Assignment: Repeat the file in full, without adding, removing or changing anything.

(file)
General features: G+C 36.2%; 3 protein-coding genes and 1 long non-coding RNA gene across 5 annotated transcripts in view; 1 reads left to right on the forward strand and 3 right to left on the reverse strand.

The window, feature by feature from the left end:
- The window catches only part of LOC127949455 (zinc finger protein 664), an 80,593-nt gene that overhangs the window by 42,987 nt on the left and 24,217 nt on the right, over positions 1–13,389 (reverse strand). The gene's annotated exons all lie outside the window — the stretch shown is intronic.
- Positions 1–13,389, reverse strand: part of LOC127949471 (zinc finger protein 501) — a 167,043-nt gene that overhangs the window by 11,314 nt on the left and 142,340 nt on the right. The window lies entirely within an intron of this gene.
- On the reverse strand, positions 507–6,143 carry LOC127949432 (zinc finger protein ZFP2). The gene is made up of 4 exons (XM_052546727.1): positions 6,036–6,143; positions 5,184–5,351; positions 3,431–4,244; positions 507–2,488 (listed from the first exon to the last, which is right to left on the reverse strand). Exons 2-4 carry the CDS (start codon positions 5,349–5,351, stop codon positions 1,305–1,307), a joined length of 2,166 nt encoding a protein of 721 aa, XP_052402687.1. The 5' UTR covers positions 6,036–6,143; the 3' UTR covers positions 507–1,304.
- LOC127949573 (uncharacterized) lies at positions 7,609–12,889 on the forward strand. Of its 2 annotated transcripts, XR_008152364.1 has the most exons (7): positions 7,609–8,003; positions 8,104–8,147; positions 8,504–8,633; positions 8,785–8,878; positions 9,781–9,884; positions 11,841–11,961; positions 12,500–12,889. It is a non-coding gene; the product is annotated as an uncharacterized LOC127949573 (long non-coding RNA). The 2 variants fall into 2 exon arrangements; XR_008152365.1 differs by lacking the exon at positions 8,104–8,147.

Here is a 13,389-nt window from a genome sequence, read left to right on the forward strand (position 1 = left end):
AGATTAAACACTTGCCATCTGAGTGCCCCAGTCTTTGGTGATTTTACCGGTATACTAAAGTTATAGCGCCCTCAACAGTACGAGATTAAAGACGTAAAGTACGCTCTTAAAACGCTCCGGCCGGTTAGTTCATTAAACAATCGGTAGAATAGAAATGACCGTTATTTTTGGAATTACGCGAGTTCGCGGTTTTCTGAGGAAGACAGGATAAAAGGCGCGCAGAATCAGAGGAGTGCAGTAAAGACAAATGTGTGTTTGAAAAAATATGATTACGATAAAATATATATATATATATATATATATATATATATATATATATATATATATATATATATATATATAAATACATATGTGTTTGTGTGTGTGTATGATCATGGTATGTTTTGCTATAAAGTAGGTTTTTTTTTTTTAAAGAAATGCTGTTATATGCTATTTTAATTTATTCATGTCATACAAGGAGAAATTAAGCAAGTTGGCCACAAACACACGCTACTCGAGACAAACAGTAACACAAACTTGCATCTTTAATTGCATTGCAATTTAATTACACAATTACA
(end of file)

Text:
General features: G+C 36.2%; 3 protein-coding genes and 1 long non-coding RNA gene across 5 annotated transcripts in view; 1 reads left to right on the forward strand and 3 right to left on the reverse strand.

The window, feature by feature from the left end:
- The window catches only part of LOC127949455 (zinc finger protein 664), an 80,593-nt gene that overhangs the window by 42,987 nt on the left and 24,217 nt on the right, over positions 1–13,389 (reverse strand). The gene's annotated exons all lie outside the window — the stretch shown is intronic.
- Positions 1–13,389, reverse strand: part of LOC127949471 (zinc finger protein 501) — a 167,043-nt gene that overhangs the window by 11,314 nt on the left and 142,340 nt on the right. The window lies entirely within an intron of this gene.
- On the reverse strand, positions 507–6,143 carry LOC127949432 (zinc finger protein ZFP2). The gene is made up of 4 exons (XM_052546727.1): positions 6,036–6,143; positions 5,184–5,351; positions 3,431–4,244; positions 507–2,488 (listed from the first exon to the last, which is right to left on the reverse strand). Exons 2-4 carry the CDS (start codon positions 5,349–5,351, stop codon positions 1,305–1,307), a joined length of 2,166 nt encoding a protein of 721 aa, XP_052402687.1. The 5' UTR covers positions 6,036–6,143; the 3' UTR covers positions 507–1,304.
- LOC127949573 (uncharacterized) lies at positions 7,609–12,889 on the forward strand. Of its 2 annotated transcripts, XR_008152364.1 has the most exons (7): positions 7,609–8,003; positions 8,104–8,147; positions 8,504–8,633; positions 8,785–8,878; positions 9,781–9,884; positions 11,841–11,961; positions 12,500–12,889. It is a non-coding gene; the product is annotated as an uncharacterized LOC127949573 (long non-coding RNA). The 2 variants fall into 2 exon arrangements; XR_008152365.1 differs by lacking the exon at positions 8,104–8,147.

Here is a 13,389-nt window from a genome sequence, read left to right on the forward strand (position 1 = left end):
AGATTAAACACTTGCCATCTGAGTGCCCCAGTCTTTGGTGATTTTACCGGTATACTAAAGTTATAGCGCCCTCAACAGTACGAGATTAAAGACGTAAAGTACGCTCTTAAAACGCTCCGGCCGGTTAGTTCATTAAACAATCGGTAGAATAGAAATGACCGTTATTTTTGGAATTACGCGAGTTCGCGGTTTTCTGAGGAAGACAGGATAAAAGGCGCGCAGAATCAGAGGAGTGCAGTAAAGACAAATGTGTGTTTGAAAAAATATGATTACGATAAAATATATATATATATATATATATATATATATATATATATATATATATATATATATATATATATAAATACATATGTGTTTGTGTGTGTGTATGATCATGGTATGTTTTGCTATAAAGTAGGTTTTTTTTTTTTAAAGAAATGCTGTTATATGCTATTTTAATTTATTCATGTCATACAAGGAGAAATTAAGCAAGTTGGCCACAAACACACGCTACTCGAGACAAACAGTAACACAAACTTGCATCTTTAATTGCATTGCAATTTAATTACACAATTACA